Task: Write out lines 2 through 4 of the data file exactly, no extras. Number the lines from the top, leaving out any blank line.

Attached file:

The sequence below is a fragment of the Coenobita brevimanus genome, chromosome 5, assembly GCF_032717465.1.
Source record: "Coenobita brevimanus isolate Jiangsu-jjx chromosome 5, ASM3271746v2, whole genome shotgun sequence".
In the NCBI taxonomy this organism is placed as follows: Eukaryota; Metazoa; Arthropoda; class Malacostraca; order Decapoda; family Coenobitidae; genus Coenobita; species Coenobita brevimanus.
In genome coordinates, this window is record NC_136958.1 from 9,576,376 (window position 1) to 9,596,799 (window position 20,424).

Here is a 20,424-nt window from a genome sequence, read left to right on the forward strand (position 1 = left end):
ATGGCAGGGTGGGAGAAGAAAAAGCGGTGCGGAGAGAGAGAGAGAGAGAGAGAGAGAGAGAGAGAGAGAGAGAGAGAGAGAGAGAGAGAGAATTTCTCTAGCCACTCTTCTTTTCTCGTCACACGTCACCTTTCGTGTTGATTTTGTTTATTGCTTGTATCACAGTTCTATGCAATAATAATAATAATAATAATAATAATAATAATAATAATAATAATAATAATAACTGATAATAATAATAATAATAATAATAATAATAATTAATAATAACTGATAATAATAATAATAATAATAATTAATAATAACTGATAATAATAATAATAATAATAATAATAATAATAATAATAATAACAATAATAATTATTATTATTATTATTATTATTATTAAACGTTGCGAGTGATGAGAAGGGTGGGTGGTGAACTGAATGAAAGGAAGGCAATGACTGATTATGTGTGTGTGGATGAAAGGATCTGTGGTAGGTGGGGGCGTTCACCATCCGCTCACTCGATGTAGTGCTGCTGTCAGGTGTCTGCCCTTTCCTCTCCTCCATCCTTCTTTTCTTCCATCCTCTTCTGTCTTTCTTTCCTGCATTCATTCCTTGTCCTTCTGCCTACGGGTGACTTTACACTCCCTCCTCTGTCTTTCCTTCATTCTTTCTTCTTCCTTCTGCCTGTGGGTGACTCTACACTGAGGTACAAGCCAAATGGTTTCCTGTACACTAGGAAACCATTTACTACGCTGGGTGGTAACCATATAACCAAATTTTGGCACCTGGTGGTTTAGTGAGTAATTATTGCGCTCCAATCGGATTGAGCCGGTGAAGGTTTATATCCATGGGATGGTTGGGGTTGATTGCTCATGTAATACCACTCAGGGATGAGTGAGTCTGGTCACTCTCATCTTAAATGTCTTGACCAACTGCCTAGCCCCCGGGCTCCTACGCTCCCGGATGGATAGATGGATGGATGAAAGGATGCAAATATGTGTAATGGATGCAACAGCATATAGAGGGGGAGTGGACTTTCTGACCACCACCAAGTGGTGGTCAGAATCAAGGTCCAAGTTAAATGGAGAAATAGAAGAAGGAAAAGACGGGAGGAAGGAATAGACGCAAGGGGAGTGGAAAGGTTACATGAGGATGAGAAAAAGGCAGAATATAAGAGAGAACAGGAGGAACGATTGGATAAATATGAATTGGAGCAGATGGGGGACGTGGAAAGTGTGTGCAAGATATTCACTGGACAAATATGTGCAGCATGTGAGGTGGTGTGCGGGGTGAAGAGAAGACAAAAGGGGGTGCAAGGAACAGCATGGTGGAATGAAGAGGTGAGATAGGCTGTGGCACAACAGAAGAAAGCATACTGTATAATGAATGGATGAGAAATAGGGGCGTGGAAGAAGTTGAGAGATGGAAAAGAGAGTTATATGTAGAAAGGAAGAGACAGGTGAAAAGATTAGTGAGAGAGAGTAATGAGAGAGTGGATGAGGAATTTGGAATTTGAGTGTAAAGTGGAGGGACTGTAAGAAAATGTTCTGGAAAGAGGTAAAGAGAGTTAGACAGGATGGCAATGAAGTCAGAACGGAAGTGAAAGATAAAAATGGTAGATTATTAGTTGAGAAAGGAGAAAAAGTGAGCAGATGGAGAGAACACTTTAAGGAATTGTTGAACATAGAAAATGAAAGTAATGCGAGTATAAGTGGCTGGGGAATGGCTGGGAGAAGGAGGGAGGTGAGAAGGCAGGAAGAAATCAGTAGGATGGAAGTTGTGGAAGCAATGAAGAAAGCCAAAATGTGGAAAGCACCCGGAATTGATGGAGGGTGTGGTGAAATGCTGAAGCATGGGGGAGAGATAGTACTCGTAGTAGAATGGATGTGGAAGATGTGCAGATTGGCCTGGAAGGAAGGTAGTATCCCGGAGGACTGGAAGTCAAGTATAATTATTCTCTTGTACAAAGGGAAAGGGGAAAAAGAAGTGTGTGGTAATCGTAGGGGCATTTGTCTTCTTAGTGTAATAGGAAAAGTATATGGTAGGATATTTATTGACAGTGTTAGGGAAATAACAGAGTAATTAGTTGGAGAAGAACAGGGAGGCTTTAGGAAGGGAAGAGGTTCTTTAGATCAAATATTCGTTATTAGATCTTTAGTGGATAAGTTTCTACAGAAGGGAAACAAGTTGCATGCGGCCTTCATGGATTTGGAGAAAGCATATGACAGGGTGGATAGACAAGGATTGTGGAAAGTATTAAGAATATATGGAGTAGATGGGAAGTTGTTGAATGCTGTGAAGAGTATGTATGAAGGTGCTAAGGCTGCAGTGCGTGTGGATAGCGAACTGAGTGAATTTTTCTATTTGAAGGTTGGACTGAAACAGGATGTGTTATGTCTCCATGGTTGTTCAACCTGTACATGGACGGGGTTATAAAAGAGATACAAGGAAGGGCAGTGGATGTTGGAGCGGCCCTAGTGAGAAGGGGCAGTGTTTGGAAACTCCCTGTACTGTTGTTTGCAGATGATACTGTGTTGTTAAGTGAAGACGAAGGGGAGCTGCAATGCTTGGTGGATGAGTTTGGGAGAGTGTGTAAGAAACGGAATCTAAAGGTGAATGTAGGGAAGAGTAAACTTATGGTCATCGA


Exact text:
Source record: "Coenobita brevimanus isolate Jiangsu-jjx chromosome 5, ASM3271746v2, whole genome shotgun sequence".
In the NCBI taxonomy this organism is placed as follows: Eukaryota; Metazoa; Arthropoda; class Malacostraca; order Decapoda; family Coenobitidae; genus Coenobita; species Coenobita brevimanus.
In genome coordinates, this window is record NC_136958.1 from 9,576,376 (window position 1) to 9,596,799 (window position 20,424).